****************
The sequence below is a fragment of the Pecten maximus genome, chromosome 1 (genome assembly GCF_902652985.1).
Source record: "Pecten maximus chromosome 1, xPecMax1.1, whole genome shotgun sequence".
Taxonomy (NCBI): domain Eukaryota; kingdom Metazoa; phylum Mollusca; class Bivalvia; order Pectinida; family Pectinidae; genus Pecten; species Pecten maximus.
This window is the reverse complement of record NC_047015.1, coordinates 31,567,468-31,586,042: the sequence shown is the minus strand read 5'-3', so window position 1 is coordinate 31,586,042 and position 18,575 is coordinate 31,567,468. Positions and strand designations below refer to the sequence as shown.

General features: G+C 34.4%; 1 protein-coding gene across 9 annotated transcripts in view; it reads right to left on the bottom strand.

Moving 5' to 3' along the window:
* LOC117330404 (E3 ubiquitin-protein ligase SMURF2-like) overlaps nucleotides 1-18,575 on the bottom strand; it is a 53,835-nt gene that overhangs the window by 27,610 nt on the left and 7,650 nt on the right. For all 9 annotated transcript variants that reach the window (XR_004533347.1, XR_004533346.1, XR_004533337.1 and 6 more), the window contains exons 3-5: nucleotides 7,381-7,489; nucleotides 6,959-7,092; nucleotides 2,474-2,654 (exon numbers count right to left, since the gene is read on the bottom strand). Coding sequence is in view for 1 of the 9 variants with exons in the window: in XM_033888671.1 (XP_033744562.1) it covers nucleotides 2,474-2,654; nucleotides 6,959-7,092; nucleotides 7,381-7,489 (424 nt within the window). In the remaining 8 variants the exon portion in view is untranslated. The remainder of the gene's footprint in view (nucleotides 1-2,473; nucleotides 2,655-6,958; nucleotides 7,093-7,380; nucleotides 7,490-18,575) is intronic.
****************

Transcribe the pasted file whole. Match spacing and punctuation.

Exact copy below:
The sequence below is a fragment of the Pecten maximus genome, chromosome 1 (genome assembly GCF_902652985.1).
Source record: "Pecten maximus chromosome 1, xPecMax1.1, whole genome shotgun sequence".
Taxonomy (NCBI): domain Eukaryota; kingdom Metazoa; phylum Mollusca; class Bivalvia; order Pectinida; family Pectinidae; genus Pecten; species Pecten maximus.
This window is the reverse complement of record NC_047015.1, coordinates 31,567,468-31,586,042: the sequence shown is the minus strand read 5'-3', so window position 1 is coordinate 31,586,042 and position 18,575 is coordinate 31,567,468. Positions and strand designations below refer to the sequence as shown.

General features: G+C 34.4%; 1 protein-coding gene across 9 annotated transcripts in view; it reads right to left on the bottom strand.

Moving 5' to 3' along the window:
* LOC117330404 (E3 ubiquitin-protein ligase SMURF2-like) overlaps nucleotides 1-18,575 on the bottom strand; it is a 53,835-nt gene that overhangs the window by 27,610 nt on the left and 7,650 nt on the right. For all 9 annotated transcript variants that reach the window (XR_004533347.1, XR_004533346.1, XR_004533337.1 and 6 more), the window contains exons 3-5: nucleotides 7,381-7,489; nucleotides 6,959-7,092; nucleotides 2,474-2,654 (exon numbers count right to left, since the gene is read on the bottom strand). Coding sequence is in view for 1 of the 9 variants with exons in the window: in XM_033888671.1 (XP_033744562.1) it covers nucleotides 2,474-2,654; nucleotides 6,959-7,092; nucleotides 7,381-7,489 (424 nt within the window). In the remaining 8 variants the exon portion in view is untranslated. The remainder of the gene's footprint in view (nucleotides 1-2,473; nucleotides 2,655-6,958; nucleotides 7,093-7,380; nucleotides 7,490-18,575) is intronic.